A test developed in India using the Indian population as a standard is remarkably more accurate than one that uses an American norm group. For example, it’s more effective – in context – to use cricket analogies in India against baseball analogies, a sport most Indians are unfamiliar with. Likewise, an American audience scarcely tests well off an Indian standard.
Some candidates may be tempted into “gaming” results. It’s commonly referred to as “impression management,” a method used to come across as the more ideal candidate.  It’s recommended to compare references and ratings to test results to identify both consistency and correlation. This can be a separate topic on gaming psychometric tests or impression management in psychometric tests.
Some psychometric tests work with in-built measures to decipher if a candidate’s responses reflect impression management, or if they are incongruent with one another. Response Style Bias is a common problem, more commonly central tendency, and social desirability biases. But security measures aside, even a well-designed, legally defensible, and predictive test battery is likely to fail in adding value should a candidate find the test intrusive or time-consuming.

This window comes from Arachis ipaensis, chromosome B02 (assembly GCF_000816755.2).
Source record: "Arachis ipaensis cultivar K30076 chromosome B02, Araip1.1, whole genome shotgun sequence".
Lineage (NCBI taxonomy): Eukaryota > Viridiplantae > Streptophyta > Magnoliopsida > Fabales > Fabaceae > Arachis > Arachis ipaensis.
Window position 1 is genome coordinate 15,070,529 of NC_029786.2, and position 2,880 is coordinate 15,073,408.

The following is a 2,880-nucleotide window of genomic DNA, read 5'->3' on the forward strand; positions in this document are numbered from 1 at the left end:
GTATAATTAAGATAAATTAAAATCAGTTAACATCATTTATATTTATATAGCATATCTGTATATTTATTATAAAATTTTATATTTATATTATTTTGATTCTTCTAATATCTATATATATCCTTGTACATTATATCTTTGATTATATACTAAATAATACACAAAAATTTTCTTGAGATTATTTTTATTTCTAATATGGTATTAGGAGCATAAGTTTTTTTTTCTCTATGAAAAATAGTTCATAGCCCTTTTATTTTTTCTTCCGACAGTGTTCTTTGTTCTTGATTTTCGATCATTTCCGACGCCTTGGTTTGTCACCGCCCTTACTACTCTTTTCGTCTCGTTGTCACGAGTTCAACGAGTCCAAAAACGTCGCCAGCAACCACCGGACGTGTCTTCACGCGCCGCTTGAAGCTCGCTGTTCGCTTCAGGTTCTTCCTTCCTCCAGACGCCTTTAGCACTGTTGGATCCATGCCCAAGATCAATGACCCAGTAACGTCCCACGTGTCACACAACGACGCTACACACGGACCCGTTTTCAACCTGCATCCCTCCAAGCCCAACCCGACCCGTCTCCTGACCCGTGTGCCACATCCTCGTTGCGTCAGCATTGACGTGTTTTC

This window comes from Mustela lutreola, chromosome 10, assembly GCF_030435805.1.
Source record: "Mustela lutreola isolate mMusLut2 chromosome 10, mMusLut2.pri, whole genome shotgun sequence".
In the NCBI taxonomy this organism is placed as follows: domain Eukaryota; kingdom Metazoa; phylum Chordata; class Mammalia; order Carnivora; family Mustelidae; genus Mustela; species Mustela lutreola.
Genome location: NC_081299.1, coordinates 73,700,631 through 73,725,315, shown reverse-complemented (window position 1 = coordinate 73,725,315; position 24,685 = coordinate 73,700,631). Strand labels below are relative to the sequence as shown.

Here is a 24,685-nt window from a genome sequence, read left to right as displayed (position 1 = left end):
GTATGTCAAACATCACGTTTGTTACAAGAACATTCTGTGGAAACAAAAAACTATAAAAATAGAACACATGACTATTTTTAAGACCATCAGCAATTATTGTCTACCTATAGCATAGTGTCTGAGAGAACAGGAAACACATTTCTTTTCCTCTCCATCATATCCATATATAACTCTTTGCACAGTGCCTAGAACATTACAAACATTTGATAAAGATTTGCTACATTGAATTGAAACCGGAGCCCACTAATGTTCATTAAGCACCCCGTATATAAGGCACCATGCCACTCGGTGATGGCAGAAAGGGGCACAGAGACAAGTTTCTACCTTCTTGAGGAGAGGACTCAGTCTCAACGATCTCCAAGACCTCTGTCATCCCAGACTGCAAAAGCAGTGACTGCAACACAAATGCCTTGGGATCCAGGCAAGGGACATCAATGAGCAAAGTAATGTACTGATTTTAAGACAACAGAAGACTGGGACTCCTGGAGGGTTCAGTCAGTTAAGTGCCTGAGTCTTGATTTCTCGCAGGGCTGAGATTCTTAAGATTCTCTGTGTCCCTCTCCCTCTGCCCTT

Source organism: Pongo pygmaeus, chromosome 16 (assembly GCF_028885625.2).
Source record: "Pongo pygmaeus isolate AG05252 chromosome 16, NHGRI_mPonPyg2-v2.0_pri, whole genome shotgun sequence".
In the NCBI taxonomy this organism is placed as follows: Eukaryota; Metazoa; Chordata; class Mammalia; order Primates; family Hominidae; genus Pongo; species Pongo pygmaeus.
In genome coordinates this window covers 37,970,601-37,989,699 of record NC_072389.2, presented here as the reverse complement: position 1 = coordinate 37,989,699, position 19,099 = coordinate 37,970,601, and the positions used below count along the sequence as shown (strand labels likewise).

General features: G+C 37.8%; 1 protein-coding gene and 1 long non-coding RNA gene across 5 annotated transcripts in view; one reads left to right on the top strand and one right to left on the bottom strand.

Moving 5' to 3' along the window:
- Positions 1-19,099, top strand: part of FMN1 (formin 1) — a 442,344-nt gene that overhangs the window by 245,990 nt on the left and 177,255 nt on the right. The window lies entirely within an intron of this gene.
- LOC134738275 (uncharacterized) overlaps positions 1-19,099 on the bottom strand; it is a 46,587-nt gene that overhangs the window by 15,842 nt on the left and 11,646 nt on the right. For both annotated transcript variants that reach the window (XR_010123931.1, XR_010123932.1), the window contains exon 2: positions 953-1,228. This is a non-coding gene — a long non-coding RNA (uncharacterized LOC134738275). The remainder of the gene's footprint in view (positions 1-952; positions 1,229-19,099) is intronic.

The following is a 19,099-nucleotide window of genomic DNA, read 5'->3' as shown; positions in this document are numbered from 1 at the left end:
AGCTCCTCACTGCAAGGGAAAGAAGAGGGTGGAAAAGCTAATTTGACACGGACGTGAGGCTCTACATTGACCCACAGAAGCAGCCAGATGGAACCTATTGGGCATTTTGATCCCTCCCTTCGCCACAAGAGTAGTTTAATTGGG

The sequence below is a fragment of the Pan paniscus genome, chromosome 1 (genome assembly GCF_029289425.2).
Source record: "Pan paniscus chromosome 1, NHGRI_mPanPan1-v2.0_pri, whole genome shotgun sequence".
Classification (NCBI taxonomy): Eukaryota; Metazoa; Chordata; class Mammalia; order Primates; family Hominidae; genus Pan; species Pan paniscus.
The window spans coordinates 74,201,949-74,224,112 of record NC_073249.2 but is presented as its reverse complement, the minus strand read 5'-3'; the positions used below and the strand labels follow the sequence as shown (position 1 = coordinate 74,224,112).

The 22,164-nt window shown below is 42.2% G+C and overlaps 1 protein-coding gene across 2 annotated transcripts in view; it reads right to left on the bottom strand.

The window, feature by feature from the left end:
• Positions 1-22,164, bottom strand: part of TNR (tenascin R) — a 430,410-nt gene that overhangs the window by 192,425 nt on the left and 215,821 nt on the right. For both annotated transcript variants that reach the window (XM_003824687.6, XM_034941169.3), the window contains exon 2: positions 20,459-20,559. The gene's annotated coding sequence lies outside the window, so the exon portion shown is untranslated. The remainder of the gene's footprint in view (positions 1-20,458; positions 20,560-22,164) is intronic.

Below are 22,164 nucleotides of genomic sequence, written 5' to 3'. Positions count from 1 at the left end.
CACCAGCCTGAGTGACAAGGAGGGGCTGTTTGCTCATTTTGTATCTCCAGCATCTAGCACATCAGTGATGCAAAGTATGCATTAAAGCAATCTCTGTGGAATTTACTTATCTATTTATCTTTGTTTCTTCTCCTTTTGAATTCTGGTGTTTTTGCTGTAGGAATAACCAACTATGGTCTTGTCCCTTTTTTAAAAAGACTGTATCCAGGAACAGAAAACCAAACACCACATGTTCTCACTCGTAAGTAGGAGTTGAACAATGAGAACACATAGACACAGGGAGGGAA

High-Performance organizations are in constant requirement of change and improvement, improving candidate evaluation systems – for example – via utilizing predictor, outcome variables, and the correlation between them.  Psychometric tests should also be subject to similar validation and intensive testing as the candidates, they are being utilized to assess. Parameters for validity, reliability, and norming weigh into this scenario.
It’s assumed that when organizationally relevant professionals utilize appropriate methodologies to either retain, develop or select the right psychometric tests, they stand a chance to significantly improve the probability of selecting, developing, and retaining the right talent also. This holds true all the more when considering outside consultation or third-party assessment technology firms.
Originally published April 12 2018, Updated August 4 2020